This sentence uses energy. That’s the point of The Carbon-Neutral Net, VW’s buzzworthy new website, a harbinger of the company’s greater move toward sustainability. The website was officially launched today at a webinar featuring VW Canada’s PR and marketing leads. The site contains nothing but black and white text, making it 99% less pollutive than your typical image-rich and colourful automotive website.
Yes, it’s all black and white text. But boring? No. Your eye does register pictures of cars and target-market humans-being-happy, but they’re actually just carefully composed bits of minute type. Zoom in on them and you’ll find nothing but text, like those posters dot-matrix printers chugged out in the ‘80s. Smart!
Effective advertising and PR communications generate discussion with such intriguing, attention-grabbing, ideas. By offering this text-only site, VW is putting its money where its mund ist, yes, but also doing something different to get us thinking about them — like a visual double-entendre.
“We’ve got some lofty goals about the environment,” Volkswagen Canada’s Director of Marketing, Lynne Piette, told us at the beginning of the presentation. After unmuting her microphone, Piette went on to list four of the loftiest biggies: the introduction of 70 all-electric models by 2025; 28 million electric vehicles by 2030; a fully electric fleet by 2040; and a completely emissions-free company by 2050.
Thomas Tetzlaff, VW Canada’s Manager of Public Relations admitted the initiative isn’t going to save the world but “is a step.” The next step is the launch of the VW ID.4 electric SUV, coming to Canada this summer (hotly anticipated by stir-crazy locked-down car weenies across the country).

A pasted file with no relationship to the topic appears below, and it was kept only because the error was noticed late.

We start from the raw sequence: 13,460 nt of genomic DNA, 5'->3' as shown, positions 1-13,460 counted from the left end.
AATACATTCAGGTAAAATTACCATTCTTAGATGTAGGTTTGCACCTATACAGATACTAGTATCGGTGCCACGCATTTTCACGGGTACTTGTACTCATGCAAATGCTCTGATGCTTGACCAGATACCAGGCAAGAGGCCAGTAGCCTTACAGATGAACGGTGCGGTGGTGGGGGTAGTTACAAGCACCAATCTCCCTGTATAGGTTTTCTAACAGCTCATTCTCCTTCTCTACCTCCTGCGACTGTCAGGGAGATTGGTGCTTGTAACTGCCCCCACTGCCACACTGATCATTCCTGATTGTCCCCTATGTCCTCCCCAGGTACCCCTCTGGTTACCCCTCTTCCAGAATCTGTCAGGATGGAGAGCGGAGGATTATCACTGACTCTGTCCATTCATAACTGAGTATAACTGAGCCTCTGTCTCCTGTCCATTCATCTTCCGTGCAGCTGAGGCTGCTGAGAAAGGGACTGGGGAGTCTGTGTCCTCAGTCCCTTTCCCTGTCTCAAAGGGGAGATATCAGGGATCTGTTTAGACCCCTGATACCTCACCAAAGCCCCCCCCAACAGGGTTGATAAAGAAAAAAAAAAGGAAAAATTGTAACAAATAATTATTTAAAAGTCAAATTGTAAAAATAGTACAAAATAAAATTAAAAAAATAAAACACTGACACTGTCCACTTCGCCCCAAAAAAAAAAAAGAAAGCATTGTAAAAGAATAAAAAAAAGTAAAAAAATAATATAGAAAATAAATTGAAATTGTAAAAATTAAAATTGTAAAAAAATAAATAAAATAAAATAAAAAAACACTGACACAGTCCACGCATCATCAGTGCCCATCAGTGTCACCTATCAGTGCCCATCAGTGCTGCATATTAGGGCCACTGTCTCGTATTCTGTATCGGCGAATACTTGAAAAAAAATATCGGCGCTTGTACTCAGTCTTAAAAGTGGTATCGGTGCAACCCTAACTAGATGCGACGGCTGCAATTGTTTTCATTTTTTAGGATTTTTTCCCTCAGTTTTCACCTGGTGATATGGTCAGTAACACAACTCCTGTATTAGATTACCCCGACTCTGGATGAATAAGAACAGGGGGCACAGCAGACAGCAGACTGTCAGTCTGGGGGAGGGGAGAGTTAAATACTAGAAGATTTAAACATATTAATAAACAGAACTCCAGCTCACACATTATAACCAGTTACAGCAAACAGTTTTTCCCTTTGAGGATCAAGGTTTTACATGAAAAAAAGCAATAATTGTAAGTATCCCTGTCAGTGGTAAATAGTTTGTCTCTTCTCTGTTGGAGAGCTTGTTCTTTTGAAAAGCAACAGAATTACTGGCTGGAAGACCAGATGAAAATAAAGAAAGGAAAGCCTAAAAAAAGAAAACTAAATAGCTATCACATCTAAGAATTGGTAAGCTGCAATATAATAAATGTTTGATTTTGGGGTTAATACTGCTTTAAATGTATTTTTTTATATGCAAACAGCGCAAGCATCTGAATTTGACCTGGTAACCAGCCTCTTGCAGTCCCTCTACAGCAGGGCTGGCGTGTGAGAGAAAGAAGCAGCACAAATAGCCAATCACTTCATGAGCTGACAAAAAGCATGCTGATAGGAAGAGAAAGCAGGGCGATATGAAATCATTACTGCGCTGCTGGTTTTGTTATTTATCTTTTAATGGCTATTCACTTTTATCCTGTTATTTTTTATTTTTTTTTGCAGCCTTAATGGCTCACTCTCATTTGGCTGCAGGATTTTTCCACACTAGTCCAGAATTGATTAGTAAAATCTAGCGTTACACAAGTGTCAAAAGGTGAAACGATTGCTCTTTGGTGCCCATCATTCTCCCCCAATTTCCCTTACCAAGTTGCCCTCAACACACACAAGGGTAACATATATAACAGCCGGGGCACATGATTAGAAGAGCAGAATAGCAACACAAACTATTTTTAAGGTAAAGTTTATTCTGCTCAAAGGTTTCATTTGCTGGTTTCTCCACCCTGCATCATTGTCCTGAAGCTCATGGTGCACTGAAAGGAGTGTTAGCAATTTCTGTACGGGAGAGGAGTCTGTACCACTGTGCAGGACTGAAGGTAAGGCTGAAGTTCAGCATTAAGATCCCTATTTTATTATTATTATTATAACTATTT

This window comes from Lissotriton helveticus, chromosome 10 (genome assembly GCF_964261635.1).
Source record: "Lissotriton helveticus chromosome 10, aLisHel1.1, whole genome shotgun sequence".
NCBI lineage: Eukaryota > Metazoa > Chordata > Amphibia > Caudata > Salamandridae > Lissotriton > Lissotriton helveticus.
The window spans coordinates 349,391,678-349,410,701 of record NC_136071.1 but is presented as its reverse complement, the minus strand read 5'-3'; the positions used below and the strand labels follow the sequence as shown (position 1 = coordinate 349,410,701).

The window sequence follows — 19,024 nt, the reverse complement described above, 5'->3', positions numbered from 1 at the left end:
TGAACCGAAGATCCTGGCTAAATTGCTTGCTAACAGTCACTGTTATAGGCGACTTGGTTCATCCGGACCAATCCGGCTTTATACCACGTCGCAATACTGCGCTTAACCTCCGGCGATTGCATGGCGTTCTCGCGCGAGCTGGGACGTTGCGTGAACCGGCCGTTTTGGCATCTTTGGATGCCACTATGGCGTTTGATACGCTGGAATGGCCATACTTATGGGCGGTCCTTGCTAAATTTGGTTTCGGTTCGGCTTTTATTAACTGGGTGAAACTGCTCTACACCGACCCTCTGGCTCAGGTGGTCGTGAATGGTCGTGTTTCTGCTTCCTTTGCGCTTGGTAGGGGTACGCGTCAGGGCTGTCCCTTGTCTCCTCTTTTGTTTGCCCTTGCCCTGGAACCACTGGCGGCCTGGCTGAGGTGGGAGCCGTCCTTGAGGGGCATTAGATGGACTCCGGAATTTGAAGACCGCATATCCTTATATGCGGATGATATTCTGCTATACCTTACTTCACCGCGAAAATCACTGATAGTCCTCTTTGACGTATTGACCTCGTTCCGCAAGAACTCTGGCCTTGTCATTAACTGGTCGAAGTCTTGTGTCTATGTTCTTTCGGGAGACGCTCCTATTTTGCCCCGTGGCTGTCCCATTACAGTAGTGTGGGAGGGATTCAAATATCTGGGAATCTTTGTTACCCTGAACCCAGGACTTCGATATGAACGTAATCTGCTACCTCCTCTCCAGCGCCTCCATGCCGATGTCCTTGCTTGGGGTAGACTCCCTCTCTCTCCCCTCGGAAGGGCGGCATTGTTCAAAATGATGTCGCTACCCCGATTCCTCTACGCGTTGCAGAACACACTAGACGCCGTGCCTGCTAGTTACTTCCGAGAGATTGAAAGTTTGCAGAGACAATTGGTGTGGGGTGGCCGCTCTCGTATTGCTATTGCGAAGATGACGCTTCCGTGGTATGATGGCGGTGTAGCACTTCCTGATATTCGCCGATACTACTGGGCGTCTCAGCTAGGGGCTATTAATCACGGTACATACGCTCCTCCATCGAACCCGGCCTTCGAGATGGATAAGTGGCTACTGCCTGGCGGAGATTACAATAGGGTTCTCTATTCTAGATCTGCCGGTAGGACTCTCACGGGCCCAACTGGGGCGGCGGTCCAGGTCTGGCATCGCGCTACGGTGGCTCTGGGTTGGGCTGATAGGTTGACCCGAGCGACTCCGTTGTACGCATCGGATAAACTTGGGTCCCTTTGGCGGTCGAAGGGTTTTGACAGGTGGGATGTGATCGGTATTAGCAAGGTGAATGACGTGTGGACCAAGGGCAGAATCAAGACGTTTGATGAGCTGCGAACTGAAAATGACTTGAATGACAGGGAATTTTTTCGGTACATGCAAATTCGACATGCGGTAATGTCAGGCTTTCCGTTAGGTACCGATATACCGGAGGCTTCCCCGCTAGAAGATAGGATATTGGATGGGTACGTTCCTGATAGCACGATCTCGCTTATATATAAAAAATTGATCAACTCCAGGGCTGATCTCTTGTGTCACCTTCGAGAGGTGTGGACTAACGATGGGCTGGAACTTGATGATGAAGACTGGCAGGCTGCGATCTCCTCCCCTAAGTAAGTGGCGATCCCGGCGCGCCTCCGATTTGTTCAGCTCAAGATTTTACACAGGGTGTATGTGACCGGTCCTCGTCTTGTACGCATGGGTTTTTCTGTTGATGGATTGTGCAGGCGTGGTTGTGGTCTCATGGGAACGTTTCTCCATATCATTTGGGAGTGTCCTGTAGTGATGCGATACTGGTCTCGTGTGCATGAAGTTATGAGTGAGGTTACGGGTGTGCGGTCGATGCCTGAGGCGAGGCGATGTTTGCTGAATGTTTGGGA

The black and white website was blessed by the Managing Director of Website Carbon, a British company whose site will “estimate your web page carbon footprint.” How? You enter a URL and it calculates a number. Created to get us all thinking about reducing our digital carbon footprints, the online tool is embarrassingly addictive. For instance, it reports that this recent Vicarious news story regarding rival automotive manufacturer Nissan’s pledge to reach carbon neutrality by 2050 is “dirtier than 94% of web pages tested.” That hurts but when The Carbon-Neutral Net’s URL was entered five different times, it didn’t result in an answer once. (Maybe that’s because it’s so light on content, to give them the benefit of the doubt.)
Anyway, when you land at The Carbon-Neutral Net, you have the option of going to VW Canada’s colourful website with plenty of shopping tools and videos. It’s dirtier than 72% of web pages tested. Well … small steps.
Speaking of which, today’s webinar/launch used live colour video and interactive questioning tools, so obviously generated plenty of carbon itself. To counter the pollution we made, VW Canada pledged to donate enough funds to doubly counter that number. The donation goes to One Tree Planted, a non-profit dedicated to global reforestation, whose own site is “dirtier than 87% of web pages tested.”